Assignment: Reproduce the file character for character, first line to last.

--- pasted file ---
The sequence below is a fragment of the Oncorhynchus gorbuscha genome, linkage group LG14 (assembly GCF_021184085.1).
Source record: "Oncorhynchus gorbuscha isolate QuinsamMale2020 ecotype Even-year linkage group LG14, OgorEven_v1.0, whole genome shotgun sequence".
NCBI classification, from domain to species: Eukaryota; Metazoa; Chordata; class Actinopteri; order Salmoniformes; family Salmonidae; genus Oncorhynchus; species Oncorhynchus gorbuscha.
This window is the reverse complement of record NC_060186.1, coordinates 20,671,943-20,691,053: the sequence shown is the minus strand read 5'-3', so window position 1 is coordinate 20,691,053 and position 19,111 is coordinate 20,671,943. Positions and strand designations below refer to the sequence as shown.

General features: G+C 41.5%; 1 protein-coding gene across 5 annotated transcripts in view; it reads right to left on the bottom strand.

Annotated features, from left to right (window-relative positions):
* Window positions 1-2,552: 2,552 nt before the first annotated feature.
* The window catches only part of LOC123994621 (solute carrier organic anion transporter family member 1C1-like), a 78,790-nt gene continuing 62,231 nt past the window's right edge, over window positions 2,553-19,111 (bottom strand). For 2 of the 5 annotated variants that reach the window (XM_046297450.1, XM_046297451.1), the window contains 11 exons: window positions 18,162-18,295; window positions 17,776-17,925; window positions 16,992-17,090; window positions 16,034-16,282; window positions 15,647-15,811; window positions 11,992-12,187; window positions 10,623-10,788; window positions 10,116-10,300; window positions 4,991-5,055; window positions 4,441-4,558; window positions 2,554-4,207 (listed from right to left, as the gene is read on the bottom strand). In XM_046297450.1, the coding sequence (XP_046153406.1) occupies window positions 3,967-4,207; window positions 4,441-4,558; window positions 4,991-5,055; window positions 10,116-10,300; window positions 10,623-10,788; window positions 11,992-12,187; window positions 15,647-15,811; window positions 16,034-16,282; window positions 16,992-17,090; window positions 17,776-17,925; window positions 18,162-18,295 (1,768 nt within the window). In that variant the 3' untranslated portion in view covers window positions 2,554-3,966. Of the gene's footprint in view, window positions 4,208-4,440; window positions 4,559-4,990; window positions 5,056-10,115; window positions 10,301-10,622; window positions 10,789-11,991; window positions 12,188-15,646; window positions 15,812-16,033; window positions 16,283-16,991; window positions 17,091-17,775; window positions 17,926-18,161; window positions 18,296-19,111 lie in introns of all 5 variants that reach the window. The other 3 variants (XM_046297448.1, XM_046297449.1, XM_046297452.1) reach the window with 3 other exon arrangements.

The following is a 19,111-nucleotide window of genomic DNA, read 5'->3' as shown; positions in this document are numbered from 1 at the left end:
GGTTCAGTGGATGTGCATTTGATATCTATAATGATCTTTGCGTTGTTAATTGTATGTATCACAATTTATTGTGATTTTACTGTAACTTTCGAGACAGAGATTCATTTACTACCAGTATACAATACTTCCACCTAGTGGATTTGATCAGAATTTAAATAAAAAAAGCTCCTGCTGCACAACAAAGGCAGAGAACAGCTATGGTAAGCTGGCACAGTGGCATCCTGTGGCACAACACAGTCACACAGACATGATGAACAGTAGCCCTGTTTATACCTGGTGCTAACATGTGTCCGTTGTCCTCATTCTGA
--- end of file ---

The sequence below is a fragment of the Oncorhynchus gorbuscha genome, linkage group LG14 (assembly GCF_021184085.1).
Source record: "Oncorhynchus gorbuscha isolate QuinsamMale2020 ecotype Even-year linkage group LG14, OgorEven_v1.0, whole genome shotgun sequence".
NCBI classification, from domain to species: Eukaryota; Metazoa; Chordata; class Actinopteri; order Salmoniformes; family Salmonidae; genus Oncorhynchus; species Oncorhynchus gorbuscha.
This window is the reverse complement of record NC_060186.1, coordinates 20,671,943-20,691,053: the sequence shown is the minus strand read 5'-3', so window position 1 is coordinate 20,691,053 and position 19,111 is coordinate 20,671,943. Positions and strand designations below refer to the sequence as shown.

General features: G+C 41.5%; 1 protein-coding gene across 5 annotated transcripts in view; it reads right to left on the bottom strand.

Annotated features, from left to right (window-relative positions):
* Window positions 1-2,552: 2,552 nt before the first annotated feature.
* The window catches only part of LOC123994621 (solute carrier organic anion transporter family member 1C1-like), a 78,790-nt gene continuing 62,231 nt past the window's right edge, over window positions 2,553-19,111 (bottom strand). For 2 of the 5 annotated variants that reach the window (XM_046297450.1, XM_046297451.1), the window contains 11 exons: window positions 18,162-18,295; window positions 17,776-17,925; window positions 16,992-17,090; window positions 16,034-16,282; window positions 15,647-15,811; window positions 11,992-12,187; window positions 10,623-10,788; window positions 10,116-10,300; window positions 4,991-5,055; window positions 4,441-4,558; window positions 2,554-4,207 (listed from right to left, as the gene is read on the bottom strand). In XM_046297450.1, the coding sequence (XP_046153406.1) occupies window positions 3,967-4,207; window positions 4,441-4,558; window positions 4,991-5,055; window positions 10,116-10,300; window positions 10,623-10,788; window positions 11,992-12,187; window positions 15,647-15,811; window positions 16,034-16,282; window positions 16,992-17,090; window positions 17,776-17,925; window positions 18,162-18,295 (1,768 nt within the window). In that variant the 3' untranslated portion in view covers window positions 2,554-3,966. Of the gene's footprint in view, window positions 4,208-4,440; window positions 4,559-4,990; window positions 5,056-10,115; window positions 10,301-10,622; window positions 10,789-11,991; window positions 12,188-15,646; window positions 15,812-16,033; window positions 16,283-16,991; window positions 17,091-17,775; window positions 17,926-18,161; window positions 18,296-19,111 lie in introns of all 5 variants that reach the window. The other 3 variants (XM_046297448.1, XM_046297449.1, XM_046297452.1) reach the window with 3 other exon arrangements.

The following is a 19,111-nucleotide window of genomic DNA, read 5'->3' as shown; positions in this document are numbered from 1 at the left end:
GGTTCAGTGGATGTGCATTTGATATCTATAATGATCTTTGCGTTGTTAATTGTATGTATCACAATTTATTGTGATTTTACTGTAACTTTCGAGACAGAGATTCATTTACTACCAGTATACAATACTTCCACCTAGTGGATTTGATCAGAATTTAAATAAAAAAAGCTCCTGCTGCACAACAAAGGCAGAGAACAGCTATGGTAAGCTGGCACAGTGGCATCCTGTGGCACAACACAGTCACACAGACATGATGAACAGTAGCCCTGTTTATACCTGGTGCTAACATGTGTCCGTTGTCCTCATTCTGA